“I think it’s very important that we’re equitable,” board president Jim Depolo said.

The $255,900 option three is the board’s least favorite so far, with 1:1 at middle school and one cart of 20 iPads per class level.

“The teacher who doesn’t want to do it doesn’t have to request them and then it becomes a real inequity,” Delaney said.

Option 4 is the least ambitious with 302 iPads: 1:1 at middle school and six per classroom for K-6. It would cost $214,500.

While some districts have tried “bring your own device” programs, Clemons said he hasn’t seen a good implementation of it.

“Classroom management becomes more challenging,” Clemons said, noting that the teacher has to spend time to make sure all the devices can carry the same programs and sometimes troubleshoot older equipment.

It was noted that having a universal device in the classroom works much better, where all the content on the devices is also the same and guarded.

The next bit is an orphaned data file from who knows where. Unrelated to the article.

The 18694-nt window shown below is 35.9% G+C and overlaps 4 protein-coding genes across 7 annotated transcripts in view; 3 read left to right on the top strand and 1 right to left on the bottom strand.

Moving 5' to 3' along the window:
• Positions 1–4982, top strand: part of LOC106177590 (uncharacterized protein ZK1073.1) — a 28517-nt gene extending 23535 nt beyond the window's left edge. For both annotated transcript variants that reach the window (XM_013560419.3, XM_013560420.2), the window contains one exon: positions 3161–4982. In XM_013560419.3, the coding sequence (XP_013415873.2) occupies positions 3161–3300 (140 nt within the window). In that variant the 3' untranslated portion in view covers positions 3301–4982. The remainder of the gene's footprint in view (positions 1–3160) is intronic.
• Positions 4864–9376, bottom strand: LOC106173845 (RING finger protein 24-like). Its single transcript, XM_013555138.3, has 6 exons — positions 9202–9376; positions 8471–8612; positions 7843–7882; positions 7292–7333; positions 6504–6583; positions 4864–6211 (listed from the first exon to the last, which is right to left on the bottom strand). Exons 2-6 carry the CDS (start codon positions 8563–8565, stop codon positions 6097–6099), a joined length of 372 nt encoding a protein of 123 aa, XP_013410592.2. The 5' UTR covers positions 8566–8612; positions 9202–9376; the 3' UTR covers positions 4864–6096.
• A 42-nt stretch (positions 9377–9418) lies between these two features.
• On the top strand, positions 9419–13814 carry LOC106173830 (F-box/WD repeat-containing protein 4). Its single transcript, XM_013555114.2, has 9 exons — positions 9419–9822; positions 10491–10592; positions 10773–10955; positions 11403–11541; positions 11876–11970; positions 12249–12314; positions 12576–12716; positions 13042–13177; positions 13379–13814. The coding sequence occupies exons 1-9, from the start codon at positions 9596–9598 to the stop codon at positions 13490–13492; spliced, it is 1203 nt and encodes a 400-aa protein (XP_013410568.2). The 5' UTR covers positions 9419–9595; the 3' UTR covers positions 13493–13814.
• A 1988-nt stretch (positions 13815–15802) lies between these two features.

“I do like the idea of saving some money but I do like better the idea of control,” Delaney said. “We want to keep kids safe first and foremost.”

In addition to purchasing iPads, the district also needs a complete tech upgrade.

Each classroom at Rowe has a minimum of seven computers per classroom and their computer fleet must be replaced this year, Delaney said, which will cost about $200,000. Technology director Ben Holbert has made the computers last as long as possible and the equipment is all nine years old.

“The last four or five years I’ve held off on buying anything new,” said Holbert. “The time is now. The one to one stuff doesn’t mean the desktop is dead.”

Holbert said there are still things the desktop computers are needed for such as a full browser, Flash, Compass Learning and MAP testing.

Seltzer raised the issue of content control and safety with the iPads. Holbert said they would be able to install a safe browser and use a district app store with applications vetted and approved by staff.

Slosar also expressed concerns about the wi-fi in the classrooms as she has concerns about radiation. She and her husband worked with the school to develop shields.

“I know I’m not the only one in the community who feels this way, who would be upset if suddenly our young kids were exposed to wireless radiation at school when we work so hard to keep it out of our homes,” Slosar said.

Slosar said she was told after the meeting by Delaney and Holbert that the K-2 children’s iPads would not have wi-fi access, instead the applications would be downloaded by the teacher to the iPads.